The Joy of Discovery
I commenced the execution phase of the project. I had an incredible support team that included Mickala Stallman and Wyatt Westfall, two undergraduate students who helped me without complaint. My advisor, Matt Liebman, and his lab were likewise always ready to help. Visiting the farms to get samples was a joy. One reason I love agricultural research is that it can take you into the depths of the countryside, where there are, without fail, treasures. Rob and Jean Stout’s house is near a massive collection of gas station signs. Jean fed me and my helper ham sandwiches and raisins, and we got pecan rolls from a bakery nearby.
The USDA plots are the oldest cover crop experiments in the Midwest; a niche tourist attraction, admittedly, but deserving of a visit. Jim Funcke’s field had a teetering pile of turkey manure, reminding me of the legend that the highest point in Iowa is on top of a manure pile. Jim may have been eligible to claim that honor that year.
My support team and I spent a lot of the summer watering weed seedlings, and I spent a few weekend evenings literally watching soil dry. It was a blast (I write that without irony). I found that the plots that had been cover-cropped for 10-plus years had less waterhemp seeds – exciting, as waterhemp is resistant to many common herbicides. I also found the soil 10 centimeters deep wasn’t affected by cover cropping. This is also important information, as it helps us have realistic expectations for what cover cropping can provide.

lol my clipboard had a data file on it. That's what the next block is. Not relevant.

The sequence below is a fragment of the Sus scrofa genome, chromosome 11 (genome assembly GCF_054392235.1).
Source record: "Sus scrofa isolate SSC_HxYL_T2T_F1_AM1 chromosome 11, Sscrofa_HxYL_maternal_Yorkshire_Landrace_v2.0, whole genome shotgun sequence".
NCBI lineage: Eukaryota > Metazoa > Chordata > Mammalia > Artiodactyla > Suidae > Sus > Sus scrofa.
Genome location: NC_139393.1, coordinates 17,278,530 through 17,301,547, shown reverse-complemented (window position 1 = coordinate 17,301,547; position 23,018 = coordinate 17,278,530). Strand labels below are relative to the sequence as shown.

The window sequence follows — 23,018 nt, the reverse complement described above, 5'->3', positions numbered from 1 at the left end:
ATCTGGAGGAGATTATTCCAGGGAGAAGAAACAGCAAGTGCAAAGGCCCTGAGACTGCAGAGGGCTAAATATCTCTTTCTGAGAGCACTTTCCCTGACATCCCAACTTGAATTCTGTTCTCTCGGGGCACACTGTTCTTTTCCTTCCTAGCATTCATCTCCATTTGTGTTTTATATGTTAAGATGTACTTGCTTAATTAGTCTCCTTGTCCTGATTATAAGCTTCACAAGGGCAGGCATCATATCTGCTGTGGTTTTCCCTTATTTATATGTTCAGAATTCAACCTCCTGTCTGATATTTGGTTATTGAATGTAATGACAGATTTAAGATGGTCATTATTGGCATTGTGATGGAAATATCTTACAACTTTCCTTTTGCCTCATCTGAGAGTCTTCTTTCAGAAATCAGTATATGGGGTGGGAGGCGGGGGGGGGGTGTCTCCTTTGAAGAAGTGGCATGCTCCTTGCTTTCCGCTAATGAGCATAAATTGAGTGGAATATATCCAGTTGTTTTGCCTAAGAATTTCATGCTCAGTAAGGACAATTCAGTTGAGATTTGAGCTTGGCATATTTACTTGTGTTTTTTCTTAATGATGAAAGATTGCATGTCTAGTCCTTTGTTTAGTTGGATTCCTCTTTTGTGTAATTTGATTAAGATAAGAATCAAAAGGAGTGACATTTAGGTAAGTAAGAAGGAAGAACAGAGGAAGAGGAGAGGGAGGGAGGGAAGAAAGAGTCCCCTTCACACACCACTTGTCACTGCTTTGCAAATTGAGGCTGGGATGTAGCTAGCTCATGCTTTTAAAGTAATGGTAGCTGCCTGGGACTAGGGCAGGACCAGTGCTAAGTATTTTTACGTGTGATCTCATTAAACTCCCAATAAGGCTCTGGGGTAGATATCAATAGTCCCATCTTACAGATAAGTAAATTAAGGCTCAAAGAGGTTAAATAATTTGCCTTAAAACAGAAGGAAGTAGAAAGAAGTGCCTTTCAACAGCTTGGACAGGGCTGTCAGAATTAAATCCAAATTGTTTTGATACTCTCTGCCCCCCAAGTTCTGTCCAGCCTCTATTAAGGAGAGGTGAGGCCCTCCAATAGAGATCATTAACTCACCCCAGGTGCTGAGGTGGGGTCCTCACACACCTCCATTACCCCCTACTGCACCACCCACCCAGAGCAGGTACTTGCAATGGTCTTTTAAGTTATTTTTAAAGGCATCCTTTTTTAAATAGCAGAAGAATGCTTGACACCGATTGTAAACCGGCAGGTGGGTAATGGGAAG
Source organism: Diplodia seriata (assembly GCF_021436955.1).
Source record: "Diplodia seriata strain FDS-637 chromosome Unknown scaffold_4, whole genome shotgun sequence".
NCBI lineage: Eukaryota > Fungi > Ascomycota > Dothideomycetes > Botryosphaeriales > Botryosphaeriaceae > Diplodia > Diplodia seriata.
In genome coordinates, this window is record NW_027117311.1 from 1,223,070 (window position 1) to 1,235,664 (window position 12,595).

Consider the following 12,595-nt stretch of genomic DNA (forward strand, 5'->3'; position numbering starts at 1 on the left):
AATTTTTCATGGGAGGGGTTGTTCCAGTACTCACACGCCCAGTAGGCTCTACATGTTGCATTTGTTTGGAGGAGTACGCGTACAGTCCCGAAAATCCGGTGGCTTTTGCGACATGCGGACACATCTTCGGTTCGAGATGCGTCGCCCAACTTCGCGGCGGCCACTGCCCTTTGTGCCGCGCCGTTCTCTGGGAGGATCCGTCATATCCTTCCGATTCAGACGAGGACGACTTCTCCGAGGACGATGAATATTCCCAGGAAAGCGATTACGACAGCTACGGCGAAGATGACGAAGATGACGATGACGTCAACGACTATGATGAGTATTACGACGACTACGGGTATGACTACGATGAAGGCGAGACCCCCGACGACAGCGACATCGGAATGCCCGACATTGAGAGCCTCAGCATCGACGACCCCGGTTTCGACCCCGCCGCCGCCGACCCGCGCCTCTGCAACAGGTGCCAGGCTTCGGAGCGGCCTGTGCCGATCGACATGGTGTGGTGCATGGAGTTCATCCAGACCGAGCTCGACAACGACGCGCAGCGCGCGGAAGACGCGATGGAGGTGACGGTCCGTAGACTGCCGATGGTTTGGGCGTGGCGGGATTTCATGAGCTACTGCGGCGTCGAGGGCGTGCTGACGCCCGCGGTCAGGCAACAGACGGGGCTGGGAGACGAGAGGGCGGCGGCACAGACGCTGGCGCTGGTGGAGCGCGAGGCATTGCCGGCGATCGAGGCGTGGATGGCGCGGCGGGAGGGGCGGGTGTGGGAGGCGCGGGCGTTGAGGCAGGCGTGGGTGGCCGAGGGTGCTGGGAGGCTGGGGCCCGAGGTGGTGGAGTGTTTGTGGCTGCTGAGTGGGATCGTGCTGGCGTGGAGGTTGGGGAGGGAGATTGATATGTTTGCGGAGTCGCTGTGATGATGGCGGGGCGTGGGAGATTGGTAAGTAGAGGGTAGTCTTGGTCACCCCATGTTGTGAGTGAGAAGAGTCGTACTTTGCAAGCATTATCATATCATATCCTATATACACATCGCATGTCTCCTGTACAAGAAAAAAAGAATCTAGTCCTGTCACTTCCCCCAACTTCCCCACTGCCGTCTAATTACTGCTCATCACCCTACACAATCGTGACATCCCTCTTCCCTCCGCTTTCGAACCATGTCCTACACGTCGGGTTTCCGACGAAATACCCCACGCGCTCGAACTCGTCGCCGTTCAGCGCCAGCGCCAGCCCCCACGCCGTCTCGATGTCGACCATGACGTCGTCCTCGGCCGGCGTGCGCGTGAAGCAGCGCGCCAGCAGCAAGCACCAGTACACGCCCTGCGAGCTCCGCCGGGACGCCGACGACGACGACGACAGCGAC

So what is the moral of this double-project? My takeaways are as follows: (1) If you worry excessively about asking the perfect question, you will never ask anything. Someone needs to take a swing at that piñata, no matter how ugly that swing might be. (2) Simply accumulating experience is valuable. I’m a better scientist for having done both projects. Every swing contributes, hit or miss. I would venture that many PFI members have had an instance where they, like me, felt like they had swung at, but completely missed, the piñata. But the wait I see it, just by swinging you’re contributing to the party. Moreover, I think swinging is the fun part.